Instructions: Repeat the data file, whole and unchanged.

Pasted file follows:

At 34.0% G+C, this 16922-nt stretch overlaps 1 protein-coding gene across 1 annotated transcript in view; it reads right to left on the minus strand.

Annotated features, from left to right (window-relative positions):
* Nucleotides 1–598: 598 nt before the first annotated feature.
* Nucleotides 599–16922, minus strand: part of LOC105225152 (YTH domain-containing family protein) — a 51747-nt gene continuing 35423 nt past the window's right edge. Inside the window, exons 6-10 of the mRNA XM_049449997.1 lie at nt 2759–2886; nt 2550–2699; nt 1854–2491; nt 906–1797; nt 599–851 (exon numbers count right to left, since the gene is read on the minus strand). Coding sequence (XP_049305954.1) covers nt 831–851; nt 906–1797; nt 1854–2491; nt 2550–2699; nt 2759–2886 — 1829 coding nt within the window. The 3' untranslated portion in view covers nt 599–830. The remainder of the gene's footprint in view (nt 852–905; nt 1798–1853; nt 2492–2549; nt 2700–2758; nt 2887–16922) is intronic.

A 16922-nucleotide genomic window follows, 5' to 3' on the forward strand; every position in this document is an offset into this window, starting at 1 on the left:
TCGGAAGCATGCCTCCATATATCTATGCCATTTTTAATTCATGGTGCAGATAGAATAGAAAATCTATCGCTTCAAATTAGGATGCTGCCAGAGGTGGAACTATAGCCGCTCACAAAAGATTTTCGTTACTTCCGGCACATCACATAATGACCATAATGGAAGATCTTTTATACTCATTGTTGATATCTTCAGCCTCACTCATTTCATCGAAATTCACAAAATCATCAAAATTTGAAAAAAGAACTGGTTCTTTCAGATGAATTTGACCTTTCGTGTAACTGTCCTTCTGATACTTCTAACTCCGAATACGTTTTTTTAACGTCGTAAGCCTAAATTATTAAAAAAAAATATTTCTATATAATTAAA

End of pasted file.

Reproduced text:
At 34.0% G+C, this 16922-nt stretch overlaps 1 protein-coding gene across 1 annotated transcript in view; it reads right to left on the minus strand.

Annotated features, from left to right (window-relative positions):
* Nucleotides 1–598: 598 nt before the first annotated feature.
* Nucleotides 599–16922, minus strand: part of LOC105225152 (YTH domain-containing family protein) — a 51747-nt gene continuing 35423 nt past the window's right edge. Inside the window, exons 6-10 of the mRNA XM_049449997.1 lie at nt 2759–2886; nt 2550–2699; nt 1854–2491; nt 906–1797; nt 599–851 (exon numbers count right to left, since the gene is read on the minus strand). Coding sequence (XP_049305954.1) covers nt 831–851; nt 906–1797; nt 1854–2491; nt 2550–2699; nt 2759–2886 — 1829 coding nt within the window. The 3' untranslated portion in view covers nt 599–830. The remainder of the gene's footprint in view (nt 852–905; nt 1798–1853; nt 2492–2549; nt 2700–2758; nt 2887–16922) is intronic.

A 16922-nucleotide genomic window follows, 5' to 3' on the forward strand; every position in this document is an offset into this window, starting at 1 on the left:
TCGGAAGCATGCCTCCATATATCTATGCCATTTTTAATTCATGGTGCAGATAGAATAGAAAATCTATCGCTTCAAATTAGGATGCTGCCAGAGGTGGAACTATAGCCGCTCACAAAAGATTTTCGTTACTTCCGGCACATCACATAATGACCATAATGGAAGATCTTTTATACTCATTGTTGATATCTTCAGCCTCACTCATTTCATCGAAATTCACAAAATCATCAAAATTTGAAAAAAGAACTGGTTCTTTCAGATGAATTTGACCTTTCGTGTAACTGTCCTTCTGATACTTCTAACTCCGAATACGTTTTTTTAACGTCGTAAGCCTAAATTATTAAAAAAAAATATTTCTATATAATTAAA